Historic Sites of Manitoba: Smart Bag Company Building / Manitoba Sports Hall of Fame and Museum (145 Pacific Avenue, Winnipeg)
The Manitoba Sports Hall of Fame and Museum occupies a renovated industrial structure that was built in three sections. The earliest, northwestern section was built by James Robertson and Company in 1884, on a design by local architect Charles H. Wheeler. Originally two storeys, the block had retail shops on the ground floor and warehouse space on the second floor. It was leased by the wholesale hardware firm of George D. Wood and Company, vacating it in 1898 following the completion of its large, new warehouse at 250 McDermot Avenue. The space was then occupied by the bag-making company of Dick and Ridout, later renamed John Dick Limited, which was bought in 1906 by the Smart Bag Company of Montreal. Later that year, the new owner built a three-storey addition, designed by architect Daniel Smith, on the south end of the original structure.
In 1913, the Smart Bag Company merged with Woods Manufacturing Company to form Smart-Woods Limited (returning to Woods Manufacturing Company Limited in 1918). The firm built a five-storey factory on the east side of the original building, designed by the architectural firm of Woodman and Carey, of distinctive red bricks made at the Sidney Brickworks.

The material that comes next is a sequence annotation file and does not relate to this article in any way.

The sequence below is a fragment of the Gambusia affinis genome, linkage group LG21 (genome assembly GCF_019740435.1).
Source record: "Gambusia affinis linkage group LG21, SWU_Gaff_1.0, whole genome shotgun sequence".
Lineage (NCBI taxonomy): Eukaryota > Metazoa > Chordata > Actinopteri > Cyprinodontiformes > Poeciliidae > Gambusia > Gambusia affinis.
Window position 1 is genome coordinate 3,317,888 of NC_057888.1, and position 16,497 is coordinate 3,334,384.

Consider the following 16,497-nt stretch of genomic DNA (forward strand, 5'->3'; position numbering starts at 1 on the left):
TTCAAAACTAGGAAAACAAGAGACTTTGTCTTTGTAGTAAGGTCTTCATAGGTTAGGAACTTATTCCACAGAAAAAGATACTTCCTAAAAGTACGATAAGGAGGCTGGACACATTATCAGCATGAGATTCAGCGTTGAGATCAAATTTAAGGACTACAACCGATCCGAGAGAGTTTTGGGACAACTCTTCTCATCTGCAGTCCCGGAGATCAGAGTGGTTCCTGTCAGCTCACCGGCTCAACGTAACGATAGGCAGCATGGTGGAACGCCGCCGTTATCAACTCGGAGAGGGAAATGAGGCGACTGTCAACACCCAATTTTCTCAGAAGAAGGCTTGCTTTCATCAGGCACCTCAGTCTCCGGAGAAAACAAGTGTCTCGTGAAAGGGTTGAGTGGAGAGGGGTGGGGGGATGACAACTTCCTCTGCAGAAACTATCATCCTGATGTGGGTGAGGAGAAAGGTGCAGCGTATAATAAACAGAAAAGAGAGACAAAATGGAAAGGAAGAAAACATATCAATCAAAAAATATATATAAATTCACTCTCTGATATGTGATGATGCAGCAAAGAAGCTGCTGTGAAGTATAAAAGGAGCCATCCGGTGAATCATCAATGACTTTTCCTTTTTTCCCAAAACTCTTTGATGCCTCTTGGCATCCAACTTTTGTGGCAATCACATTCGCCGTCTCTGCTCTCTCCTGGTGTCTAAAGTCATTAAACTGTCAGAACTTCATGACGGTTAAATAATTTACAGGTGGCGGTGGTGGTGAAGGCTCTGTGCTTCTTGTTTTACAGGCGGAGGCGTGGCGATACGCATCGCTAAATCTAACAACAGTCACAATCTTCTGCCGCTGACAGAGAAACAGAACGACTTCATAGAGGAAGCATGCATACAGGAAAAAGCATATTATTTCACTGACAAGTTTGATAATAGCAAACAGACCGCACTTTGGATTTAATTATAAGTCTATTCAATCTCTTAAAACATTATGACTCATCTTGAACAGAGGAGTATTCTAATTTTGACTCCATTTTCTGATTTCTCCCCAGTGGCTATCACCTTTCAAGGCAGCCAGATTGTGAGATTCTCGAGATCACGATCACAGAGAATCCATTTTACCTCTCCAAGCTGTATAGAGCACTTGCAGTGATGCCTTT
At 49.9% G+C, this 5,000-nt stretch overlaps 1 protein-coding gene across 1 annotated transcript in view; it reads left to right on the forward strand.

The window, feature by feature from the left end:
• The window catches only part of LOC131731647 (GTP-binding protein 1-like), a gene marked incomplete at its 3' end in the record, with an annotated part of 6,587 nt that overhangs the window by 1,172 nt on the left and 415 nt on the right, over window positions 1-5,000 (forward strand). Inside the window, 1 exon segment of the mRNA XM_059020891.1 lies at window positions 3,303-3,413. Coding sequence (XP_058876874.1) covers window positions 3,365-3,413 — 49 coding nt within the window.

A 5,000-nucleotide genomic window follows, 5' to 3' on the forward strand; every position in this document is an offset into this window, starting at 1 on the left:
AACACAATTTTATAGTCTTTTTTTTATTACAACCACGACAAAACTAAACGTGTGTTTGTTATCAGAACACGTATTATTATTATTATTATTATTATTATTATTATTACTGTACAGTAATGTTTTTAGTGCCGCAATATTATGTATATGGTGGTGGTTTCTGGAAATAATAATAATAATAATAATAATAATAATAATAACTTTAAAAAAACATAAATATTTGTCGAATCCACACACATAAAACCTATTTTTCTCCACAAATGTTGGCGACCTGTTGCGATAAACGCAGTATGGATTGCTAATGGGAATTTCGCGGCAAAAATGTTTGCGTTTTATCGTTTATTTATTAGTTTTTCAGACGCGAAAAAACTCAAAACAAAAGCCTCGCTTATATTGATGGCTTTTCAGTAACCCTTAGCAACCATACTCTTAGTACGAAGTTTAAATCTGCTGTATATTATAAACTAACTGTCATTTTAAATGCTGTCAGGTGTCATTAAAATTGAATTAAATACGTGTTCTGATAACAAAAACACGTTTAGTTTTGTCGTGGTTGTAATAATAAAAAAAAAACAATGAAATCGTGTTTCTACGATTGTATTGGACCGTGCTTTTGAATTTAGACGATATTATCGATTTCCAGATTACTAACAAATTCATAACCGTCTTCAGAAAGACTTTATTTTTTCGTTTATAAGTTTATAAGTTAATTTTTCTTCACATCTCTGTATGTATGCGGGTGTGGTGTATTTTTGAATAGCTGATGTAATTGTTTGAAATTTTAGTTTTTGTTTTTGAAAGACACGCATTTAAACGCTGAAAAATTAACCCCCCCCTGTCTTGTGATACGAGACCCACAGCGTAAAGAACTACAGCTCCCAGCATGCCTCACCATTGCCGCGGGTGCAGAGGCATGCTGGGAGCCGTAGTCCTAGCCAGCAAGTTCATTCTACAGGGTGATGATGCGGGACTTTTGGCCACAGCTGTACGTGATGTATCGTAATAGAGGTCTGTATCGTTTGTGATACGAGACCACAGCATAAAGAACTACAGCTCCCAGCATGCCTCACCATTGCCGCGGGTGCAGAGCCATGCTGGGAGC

The oldest part of the complex was occupied by the wholesale stationary firm of McAllister Company in 1920, with the Globelite Battery Company in 1906 section. Other occupants through the years included the Woods-Dryden Paper Bags Limited (1950s-1970s), Woods Bag and Canvas Company (1960s-1970s), and Lloyd Bag Company (1970s-1980s). In the 1980s, the Prosperity Knitwear Limited and Modern Headwear Limited were the main tenants. After these companies vacated, the building stood nearly empty for a time, then was renovated for the Sports Hall of Fame and Museum. It is now a municipally-designated historic site.
Smart Bag Company Building (George Duncan Wood & Company Warehouse), 145 Pacific Avenue, Winnipeg Historical Buildings Committee, December 2008.
This page was prepared by Gordon Goldsborough.
Page revised: 12 January 2020
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